I lived with my Dad and my stepmother for a brief stint during my last years of high school and again upon return from my first long trip abroad, before the prison years. They lived in the Orange County suburbs after I returned from India. I was 23 and living in a terra cotta and tan subdivision that was serviceable only by car. I rode my bicycle for miles and miles and miles through suburban neighborhoods to attend the community college during the day, I waited tables at a pizza place, I babysat my little half-brother from time to time – I adored him, still do – and I recovered, slowly, from a bad bout of giardia and salmonella and travel in India.
I was also crippled with culture shock, absolutely crippled, and probably having had enough of however this was manifesting itself, my stepmom sent me to therapy. One evening, I overheard her telling my father that I had been diagnosed as suicidal and could not be left alone. This made me extremely angry. I was choking in their status driven, increasingly chaotic household, but I never wished for death, only for elsewhere. I didn’t know at the time that they were careening towards another bankruptcy, and ultimately prison time, only that I wanted desperately to not be there.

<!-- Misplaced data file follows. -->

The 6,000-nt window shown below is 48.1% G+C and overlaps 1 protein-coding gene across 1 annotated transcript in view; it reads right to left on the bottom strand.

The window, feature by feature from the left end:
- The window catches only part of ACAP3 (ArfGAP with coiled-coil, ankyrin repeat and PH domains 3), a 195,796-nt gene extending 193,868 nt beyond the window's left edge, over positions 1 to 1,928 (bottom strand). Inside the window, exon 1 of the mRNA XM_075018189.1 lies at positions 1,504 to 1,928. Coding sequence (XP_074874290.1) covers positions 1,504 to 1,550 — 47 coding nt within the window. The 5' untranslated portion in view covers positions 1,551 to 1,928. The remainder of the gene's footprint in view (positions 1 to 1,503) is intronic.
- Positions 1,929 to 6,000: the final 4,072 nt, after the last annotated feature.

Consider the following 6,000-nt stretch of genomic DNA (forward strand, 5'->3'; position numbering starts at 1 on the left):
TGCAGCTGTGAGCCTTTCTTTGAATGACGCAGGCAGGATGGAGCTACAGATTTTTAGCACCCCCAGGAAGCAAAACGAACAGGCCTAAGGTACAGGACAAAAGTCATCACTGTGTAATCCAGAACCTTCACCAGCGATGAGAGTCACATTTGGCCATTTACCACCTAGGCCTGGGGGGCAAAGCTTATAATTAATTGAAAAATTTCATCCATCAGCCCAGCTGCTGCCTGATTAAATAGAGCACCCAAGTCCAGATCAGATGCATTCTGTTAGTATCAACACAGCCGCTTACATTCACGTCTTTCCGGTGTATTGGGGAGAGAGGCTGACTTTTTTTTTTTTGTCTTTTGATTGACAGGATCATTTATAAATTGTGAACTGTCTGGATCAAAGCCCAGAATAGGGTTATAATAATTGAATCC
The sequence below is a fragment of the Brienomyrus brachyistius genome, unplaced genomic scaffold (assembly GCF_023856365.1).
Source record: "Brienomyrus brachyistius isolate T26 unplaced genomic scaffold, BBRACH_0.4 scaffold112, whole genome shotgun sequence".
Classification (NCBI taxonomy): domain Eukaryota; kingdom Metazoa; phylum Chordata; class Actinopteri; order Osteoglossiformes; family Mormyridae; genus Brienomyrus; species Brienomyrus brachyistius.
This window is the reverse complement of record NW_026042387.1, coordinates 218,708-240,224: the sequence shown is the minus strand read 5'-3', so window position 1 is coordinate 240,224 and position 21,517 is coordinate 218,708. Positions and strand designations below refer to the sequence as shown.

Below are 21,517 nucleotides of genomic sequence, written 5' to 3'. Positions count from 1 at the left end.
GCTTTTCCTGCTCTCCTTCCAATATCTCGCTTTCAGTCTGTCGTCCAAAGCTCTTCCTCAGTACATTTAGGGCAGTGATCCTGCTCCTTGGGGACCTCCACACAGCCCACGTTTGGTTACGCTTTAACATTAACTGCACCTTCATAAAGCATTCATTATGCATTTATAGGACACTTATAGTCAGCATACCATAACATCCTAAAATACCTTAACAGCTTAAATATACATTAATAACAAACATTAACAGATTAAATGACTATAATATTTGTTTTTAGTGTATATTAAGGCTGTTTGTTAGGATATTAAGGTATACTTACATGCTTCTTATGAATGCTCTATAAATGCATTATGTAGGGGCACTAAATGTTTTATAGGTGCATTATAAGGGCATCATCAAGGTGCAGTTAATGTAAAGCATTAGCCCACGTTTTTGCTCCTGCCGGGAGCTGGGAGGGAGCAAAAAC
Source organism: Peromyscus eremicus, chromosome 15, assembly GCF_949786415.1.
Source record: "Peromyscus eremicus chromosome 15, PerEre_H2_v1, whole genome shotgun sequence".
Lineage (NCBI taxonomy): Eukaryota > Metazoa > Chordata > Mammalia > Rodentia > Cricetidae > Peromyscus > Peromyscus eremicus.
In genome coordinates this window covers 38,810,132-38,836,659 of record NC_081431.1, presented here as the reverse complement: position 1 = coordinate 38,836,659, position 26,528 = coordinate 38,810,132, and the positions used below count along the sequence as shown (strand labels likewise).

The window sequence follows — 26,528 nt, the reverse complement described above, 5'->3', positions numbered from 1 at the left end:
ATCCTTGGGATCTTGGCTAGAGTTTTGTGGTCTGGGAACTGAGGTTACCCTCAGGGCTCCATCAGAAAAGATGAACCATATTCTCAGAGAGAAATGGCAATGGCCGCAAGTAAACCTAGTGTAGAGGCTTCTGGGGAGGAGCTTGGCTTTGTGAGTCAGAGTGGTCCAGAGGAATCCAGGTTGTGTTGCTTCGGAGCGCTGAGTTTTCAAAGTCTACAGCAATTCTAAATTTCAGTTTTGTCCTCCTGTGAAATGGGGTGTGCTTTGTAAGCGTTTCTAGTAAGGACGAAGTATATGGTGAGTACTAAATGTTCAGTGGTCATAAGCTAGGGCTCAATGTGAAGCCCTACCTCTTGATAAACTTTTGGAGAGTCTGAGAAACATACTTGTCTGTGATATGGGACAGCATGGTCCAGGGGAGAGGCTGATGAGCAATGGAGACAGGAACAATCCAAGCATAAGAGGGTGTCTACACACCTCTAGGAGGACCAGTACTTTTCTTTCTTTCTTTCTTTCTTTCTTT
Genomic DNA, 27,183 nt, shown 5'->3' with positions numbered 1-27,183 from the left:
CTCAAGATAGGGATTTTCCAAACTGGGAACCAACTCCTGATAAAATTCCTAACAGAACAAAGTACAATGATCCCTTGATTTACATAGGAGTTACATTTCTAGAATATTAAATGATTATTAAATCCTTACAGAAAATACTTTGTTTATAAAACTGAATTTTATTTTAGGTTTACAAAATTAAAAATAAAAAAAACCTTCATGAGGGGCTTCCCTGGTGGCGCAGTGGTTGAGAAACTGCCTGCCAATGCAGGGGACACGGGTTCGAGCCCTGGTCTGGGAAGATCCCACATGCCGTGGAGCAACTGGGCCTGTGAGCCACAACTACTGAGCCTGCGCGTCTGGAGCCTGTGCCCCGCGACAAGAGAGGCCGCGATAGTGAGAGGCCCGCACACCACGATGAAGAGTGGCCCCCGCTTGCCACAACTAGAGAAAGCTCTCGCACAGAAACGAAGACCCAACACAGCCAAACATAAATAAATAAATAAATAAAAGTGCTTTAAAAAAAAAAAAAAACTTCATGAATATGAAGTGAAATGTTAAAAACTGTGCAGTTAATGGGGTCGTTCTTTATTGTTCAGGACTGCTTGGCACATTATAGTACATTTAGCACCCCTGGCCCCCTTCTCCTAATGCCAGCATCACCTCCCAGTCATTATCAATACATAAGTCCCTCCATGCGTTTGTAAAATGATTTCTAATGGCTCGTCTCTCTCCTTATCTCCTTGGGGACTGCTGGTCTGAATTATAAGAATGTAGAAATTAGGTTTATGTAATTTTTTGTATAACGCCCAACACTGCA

One day I snapped into focus, packed my limited things, and moved into a house in the Santa Ana barrio with a totally hot Chilean guy and a brilliant German inventor. My mood improved tremendously, and a few months later, I got the hell out of Southern California. I fled for the San Francisco Bay Area, leaving the Santa Ana winds and the traffic and the continual oppressive striving for more that seemed to define Dad’s existence with my stepmom.
I can’t have been easy to get along with. No doubt I’d been spouting zealot’s rhetoric about European public transit and third world disparities and neo-socialism. My time away had also broadened the divide between me and my stepmom. I was relieved to be away from her, from Dad’s occasional outbursts caused, I know now, by his increasing financial distress and impending prosecution. I do believe that they both wanted the best for me, but I suspect what my stepmom wanted was for me to be properly dressed in designer labels, to have societal approval, to have better hair, whereas my father simply wanted his kids — and his wife — to be happy.